My first day on Ubuntu – Installing Ubuntu

It feels so good typing this post in Ubuntu. Finally, I made it. After postponing installing Ubuntu for complete one year due to HDD free-space constraints, I finally dragged my lazy head and burned half a dozen dvds to get free space of 20 GB. I thought it was more than enough, so didn’t burn any more.

Then, I googled if Ubuntu could be installed on NTFS and was disappointed to see that although it could be installed, it was highly unrecommended. So I needed to make unallocated space on my HDD so that Ubuntu could automatically make Ext3 partition on that unallocated space.


Unallocated Space: The space on HDD which has no filesystem applied to it.

To do this, I ran Powerquest Partition Magic 8. The resizing of partition required reboot and so, I did. An error occured so I was in trouble now. I searched for a free partition manager tool on google and most of the results pointed to easeus partition manager. Without thinking twice, I downloaded the setup and installed it. It required a reboot too for resizing the partition. I was doubtful that this would work. I rebooted and it did work. It took around 30-40 minutes to resize the partition. Although, it was slow, it did work. I now had to just install Ubuntu. I inserted the CD and proceeded with the install. When it told to choose the partition, I chose  ‘Use the largest continuous free space’. It took around 15 minutes for installation to complete. I rebooted into xp just to see if the xp still worked (I was paranoid, lol). It did work. So I booted into ubuntu and started exploring it. Although this wasn’t the first time I was using Ubuntu, it certainly was the first time I used installed Ubuntu on my laptop.

It looked good and fast. The first thing I did was check if my wlan worked, since linux have a tendency to not work with wlans, webcams, bluetooths etc. But to my amazement, all these things worked.  I connected to my AP and fired up the Firefox from the top bar.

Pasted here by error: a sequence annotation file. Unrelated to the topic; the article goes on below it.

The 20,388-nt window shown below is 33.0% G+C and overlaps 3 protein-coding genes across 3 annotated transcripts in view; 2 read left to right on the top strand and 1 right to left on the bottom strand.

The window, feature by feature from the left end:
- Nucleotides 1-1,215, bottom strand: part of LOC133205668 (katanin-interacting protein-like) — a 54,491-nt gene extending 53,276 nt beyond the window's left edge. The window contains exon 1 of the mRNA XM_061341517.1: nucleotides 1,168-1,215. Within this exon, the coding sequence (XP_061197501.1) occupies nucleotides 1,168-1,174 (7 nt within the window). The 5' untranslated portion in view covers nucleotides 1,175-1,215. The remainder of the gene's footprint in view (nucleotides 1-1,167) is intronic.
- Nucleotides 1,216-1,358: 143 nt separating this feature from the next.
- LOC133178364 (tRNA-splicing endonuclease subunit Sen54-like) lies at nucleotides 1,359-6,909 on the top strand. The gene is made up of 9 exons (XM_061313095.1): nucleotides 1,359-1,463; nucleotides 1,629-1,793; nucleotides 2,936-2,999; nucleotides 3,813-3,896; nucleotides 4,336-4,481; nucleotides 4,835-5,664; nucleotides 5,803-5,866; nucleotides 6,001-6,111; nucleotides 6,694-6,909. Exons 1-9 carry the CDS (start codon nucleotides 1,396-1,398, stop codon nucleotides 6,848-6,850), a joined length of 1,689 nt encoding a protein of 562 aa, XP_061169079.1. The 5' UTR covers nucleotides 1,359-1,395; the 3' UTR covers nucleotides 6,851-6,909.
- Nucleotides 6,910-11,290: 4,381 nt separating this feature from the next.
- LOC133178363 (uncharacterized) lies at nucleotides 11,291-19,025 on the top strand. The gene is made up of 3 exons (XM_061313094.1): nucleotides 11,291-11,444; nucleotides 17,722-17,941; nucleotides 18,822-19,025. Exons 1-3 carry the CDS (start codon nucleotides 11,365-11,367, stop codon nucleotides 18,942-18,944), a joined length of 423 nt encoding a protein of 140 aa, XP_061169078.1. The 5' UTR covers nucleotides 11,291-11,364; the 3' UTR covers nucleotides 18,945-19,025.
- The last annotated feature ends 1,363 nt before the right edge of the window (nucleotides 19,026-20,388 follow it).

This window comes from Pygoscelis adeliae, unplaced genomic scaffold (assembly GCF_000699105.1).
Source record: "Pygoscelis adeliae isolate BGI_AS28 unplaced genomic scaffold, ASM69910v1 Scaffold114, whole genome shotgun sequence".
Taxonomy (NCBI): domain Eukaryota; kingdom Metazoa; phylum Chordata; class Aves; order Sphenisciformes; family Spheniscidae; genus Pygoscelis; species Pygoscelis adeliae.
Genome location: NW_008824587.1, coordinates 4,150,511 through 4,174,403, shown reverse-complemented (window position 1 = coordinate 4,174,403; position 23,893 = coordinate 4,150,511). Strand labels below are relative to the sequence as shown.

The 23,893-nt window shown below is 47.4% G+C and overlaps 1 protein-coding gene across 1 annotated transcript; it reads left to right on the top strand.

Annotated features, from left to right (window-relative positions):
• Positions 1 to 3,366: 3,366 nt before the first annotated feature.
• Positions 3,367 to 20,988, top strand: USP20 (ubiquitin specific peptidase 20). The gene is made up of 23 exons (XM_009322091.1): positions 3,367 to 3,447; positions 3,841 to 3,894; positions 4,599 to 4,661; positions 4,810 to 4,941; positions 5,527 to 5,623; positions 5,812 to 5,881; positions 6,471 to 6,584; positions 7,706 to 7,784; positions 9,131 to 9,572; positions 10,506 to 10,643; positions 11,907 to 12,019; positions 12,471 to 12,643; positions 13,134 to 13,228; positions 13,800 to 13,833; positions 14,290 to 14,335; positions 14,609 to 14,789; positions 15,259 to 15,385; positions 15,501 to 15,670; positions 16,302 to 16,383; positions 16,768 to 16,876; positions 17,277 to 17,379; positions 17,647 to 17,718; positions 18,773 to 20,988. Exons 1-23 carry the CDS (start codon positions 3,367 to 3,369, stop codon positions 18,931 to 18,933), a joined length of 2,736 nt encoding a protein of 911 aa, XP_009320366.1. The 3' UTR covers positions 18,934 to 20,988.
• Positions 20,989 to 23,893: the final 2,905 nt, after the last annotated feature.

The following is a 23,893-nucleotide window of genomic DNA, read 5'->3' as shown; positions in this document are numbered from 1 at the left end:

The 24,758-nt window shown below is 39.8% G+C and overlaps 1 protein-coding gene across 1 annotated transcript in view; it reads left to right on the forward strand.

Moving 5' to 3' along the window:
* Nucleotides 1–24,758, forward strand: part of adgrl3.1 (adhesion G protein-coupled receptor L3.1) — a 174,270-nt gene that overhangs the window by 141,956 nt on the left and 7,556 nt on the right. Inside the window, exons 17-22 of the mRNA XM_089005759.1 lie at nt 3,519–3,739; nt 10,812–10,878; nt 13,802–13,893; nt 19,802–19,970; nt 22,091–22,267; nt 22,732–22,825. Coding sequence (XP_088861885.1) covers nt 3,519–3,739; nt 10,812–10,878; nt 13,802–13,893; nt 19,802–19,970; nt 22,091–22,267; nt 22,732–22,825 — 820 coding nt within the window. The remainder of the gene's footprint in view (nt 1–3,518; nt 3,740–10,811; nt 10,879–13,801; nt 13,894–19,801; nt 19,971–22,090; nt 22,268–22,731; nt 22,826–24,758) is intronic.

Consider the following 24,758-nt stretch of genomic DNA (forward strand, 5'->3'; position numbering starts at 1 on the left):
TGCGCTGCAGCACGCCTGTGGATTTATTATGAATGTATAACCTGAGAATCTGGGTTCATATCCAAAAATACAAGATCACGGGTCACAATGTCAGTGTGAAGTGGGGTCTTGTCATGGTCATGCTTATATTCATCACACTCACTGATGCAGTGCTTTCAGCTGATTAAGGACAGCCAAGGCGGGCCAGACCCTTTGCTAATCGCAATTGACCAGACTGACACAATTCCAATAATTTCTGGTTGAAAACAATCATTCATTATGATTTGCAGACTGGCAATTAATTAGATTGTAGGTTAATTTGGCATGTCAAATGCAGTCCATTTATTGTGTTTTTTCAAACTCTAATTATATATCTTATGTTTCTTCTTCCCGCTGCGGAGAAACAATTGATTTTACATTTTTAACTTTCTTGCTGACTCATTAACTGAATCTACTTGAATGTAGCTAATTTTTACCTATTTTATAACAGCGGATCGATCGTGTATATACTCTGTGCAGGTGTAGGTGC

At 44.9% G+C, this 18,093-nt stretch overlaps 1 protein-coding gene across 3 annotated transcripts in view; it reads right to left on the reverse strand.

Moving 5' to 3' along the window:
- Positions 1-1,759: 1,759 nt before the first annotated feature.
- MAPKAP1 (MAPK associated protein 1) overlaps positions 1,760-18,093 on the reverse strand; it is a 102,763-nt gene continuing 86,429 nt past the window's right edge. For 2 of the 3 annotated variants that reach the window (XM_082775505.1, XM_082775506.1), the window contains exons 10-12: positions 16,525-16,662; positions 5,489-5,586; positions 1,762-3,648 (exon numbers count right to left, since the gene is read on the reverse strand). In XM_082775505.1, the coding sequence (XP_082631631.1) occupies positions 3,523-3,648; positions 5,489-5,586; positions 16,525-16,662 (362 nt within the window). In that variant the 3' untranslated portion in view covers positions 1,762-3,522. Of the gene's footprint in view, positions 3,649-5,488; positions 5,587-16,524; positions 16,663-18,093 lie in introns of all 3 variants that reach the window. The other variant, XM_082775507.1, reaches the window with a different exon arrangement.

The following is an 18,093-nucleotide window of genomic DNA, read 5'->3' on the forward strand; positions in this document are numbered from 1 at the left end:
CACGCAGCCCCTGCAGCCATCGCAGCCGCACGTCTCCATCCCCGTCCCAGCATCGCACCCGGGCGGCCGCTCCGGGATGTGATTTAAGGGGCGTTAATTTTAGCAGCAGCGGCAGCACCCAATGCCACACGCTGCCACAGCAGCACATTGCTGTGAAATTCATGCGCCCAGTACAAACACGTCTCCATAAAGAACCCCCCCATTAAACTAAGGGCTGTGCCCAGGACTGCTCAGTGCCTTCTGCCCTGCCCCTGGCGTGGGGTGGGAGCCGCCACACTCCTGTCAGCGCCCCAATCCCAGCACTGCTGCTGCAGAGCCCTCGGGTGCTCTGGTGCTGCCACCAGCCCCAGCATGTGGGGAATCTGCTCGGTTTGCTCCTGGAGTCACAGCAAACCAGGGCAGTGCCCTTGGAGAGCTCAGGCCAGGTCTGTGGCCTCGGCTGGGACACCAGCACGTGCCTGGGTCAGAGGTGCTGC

Browsing was as fast with firefox. I now had to go to windows xp to backup my Firefox profile using FEBE and restore it in ubuntu using the same plugin but I didn’t want to go back to XP :P. I decided to do it later.

I logged into msn im, using Pidgin which was in the Applications->Internet by default. The Application menu looked scarcely populated which was unusual. There should’ve been lots of applications there. So I thought they must be hidden. I right-clicked on ‘Applications’ and clicked on edit menus. I checked all the applications in all the menus. The menu looked more complete now. I love this feature on Ubuntu/Linux where applications automatically are categorised into appropriate categories in Applications menu unline windows where the Menu gets extremely cluttered after few months. I hope this doesn’t happen with Ubuntu.

I tried my hands on installing new applications. I tried to install virtualbox. I downloaded the appropriate package from its site and double clicked the installation file.

I then tried my hand at installing few apps. I did install Sun’s virtualbox, Gyachi (yahoo messenger alternative), amsn (msn messenger alternative).

I will keep exploring for today.

For people who are new to Linux: Read this

Its an awesome article (I read it as recommended by Shantanu Tushar).


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